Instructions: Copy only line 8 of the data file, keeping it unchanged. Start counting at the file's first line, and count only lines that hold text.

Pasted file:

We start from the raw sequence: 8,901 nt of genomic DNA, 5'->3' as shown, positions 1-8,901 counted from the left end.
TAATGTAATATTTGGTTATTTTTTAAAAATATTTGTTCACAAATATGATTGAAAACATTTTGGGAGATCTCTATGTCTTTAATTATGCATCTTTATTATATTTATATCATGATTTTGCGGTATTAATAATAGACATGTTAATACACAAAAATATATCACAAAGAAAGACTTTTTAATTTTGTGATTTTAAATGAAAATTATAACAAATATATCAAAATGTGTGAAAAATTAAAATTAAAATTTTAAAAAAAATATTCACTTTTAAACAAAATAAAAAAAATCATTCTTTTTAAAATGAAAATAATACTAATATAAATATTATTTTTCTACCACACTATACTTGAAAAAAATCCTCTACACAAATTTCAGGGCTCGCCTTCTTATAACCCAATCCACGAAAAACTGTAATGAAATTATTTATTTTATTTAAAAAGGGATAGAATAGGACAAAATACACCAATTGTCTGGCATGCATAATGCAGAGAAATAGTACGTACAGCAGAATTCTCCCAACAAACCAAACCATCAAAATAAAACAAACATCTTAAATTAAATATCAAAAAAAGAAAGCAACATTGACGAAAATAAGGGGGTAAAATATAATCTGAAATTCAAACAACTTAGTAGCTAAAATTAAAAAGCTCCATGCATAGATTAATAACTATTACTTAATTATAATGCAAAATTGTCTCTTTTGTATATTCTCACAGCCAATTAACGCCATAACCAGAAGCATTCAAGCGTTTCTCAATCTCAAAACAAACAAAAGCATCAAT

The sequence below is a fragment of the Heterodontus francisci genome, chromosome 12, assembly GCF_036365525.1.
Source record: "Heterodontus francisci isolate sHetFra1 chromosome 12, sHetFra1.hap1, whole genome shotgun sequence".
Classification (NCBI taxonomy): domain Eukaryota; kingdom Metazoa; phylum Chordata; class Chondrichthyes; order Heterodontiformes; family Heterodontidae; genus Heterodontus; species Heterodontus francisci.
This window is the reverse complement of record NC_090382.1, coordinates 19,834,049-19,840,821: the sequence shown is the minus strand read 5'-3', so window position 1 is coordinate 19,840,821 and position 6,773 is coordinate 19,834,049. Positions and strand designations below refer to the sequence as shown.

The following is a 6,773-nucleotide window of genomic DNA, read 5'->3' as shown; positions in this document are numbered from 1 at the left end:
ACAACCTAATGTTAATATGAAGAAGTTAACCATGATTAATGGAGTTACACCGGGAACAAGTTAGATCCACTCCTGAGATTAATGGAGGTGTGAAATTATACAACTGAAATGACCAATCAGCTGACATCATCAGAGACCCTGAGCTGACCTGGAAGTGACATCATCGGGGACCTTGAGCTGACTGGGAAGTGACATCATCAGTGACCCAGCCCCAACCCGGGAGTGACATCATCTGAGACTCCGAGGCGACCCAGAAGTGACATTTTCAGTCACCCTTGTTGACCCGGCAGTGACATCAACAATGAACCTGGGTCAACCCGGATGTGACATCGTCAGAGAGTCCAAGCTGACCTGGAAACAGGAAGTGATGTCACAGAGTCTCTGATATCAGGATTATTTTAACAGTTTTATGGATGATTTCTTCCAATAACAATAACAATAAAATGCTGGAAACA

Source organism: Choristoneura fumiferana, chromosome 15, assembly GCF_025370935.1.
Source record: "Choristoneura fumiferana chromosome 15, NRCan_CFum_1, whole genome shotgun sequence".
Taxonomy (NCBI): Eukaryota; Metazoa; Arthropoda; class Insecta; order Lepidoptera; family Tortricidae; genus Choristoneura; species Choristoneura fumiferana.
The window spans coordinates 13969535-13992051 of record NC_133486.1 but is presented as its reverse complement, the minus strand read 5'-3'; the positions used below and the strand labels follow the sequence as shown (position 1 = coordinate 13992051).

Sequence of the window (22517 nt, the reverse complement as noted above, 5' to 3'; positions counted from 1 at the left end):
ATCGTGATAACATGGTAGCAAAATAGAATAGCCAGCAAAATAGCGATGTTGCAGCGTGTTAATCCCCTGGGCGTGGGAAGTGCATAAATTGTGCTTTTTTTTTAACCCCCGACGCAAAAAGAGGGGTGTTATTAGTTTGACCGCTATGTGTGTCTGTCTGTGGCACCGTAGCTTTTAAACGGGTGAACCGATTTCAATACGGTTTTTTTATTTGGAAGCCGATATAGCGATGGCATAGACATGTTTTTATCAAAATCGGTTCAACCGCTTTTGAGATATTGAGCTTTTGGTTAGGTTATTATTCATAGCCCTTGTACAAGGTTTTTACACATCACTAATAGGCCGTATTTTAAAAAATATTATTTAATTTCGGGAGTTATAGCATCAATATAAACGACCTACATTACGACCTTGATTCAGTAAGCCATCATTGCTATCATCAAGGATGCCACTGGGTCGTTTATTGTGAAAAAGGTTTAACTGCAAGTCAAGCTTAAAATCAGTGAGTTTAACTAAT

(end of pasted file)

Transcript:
ACAACCTAATGTTAATATGAAGAAGTTAACCATGATTAATGGAGTTACACCGGGAACAAGTTAGATCCACTCCTGAGATTAATGGAGGTGTGAAATTATACAACTGAAATGACCAATCAGCTGACATCATCAGAGACCCTGAGCTGACCTGGAAGTGACATCATCGGGGACCTTGAGCTGACTGGGAAGTGACATCATCAGTGACCCAGCCCCAACCCGGGAGTGACATCATCTGAGACTCCGAGGCGACCCAGAAGTGACATTTTCAGTCACCCTTGTTGACCCGGCAGTGACATCAACAATGAACCTGGGTCAACCCGGATGTGACATCGTCAGAGAGTCCAAGCTGACCTGGAAACAGGAAGTGATGTCACAGAGTCTCTGATATCAGGATTATTTTAACAGTTTTATGGATGATTTCTTCCAATAACAATAACAATAAAATGCTGGAAACA